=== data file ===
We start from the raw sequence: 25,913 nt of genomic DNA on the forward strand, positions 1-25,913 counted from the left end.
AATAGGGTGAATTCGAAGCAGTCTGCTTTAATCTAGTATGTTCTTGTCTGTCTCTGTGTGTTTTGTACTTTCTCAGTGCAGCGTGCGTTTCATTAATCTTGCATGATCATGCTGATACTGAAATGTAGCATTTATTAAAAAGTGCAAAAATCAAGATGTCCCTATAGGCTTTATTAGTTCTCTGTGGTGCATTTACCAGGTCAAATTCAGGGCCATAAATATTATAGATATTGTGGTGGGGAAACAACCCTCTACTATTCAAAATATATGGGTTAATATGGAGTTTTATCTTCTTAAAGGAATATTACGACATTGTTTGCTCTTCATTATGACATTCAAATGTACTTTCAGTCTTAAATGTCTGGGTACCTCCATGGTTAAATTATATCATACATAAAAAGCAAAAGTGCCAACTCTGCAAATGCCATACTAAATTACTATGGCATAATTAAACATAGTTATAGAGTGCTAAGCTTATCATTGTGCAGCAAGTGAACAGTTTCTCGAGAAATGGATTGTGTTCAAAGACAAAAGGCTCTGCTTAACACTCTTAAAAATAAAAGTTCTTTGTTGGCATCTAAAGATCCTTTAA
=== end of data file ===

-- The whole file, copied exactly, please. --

We start from the raw sequence: 25,913 nt of genomic DNA on the forward strand, positions 1-25,913 counted from the left end.
AATAGGGTGAATTCGAAGCAGTCTGCTTTAATCTAGTATGTTCTTGTCTGTCTCTGTGTGTTTTGTACTTTCTCAGTGCAGCGTGCGTTTCATTAATCTTGCATGATCATGCTGATACTGAAATGTAGCATTTATTAAAAAGTGCAAAAATCAAGATGTCCCTATAGGCTTTATTAGTTCTCTGTGGTGCATTTACCAGGTCAAATTCAGGGCCATAAATATTATAGATATTGTGGTGGGGAAACAACCCTCTACTATTCAAAATATATGGGTTAATATGGAGTTTTATCTTCTTAAAGGAATATTACGACATTGTTTGCTCTTCATTATGACATTCAAATGTACTTTCAGTCTTAAATGTCTGGGTACCTCCATGGTTAAATTATATCATACATAAAAAGCAAAAGTGCCAACTCTGCAAATGCCATACTAAATTACTATGGCATAATTAAACATAGTTATAGAGTGCTAAGCTTATCATTGTGCAGCAAGTGAACAGTTTCTCGAGAAATGGATTGTGTTCAAAGACAAAAGGCTCTGCTTAACACTCTTAAAAATAAAAGTTCTTTGTTGGCATCTAAAGATCCTTTAA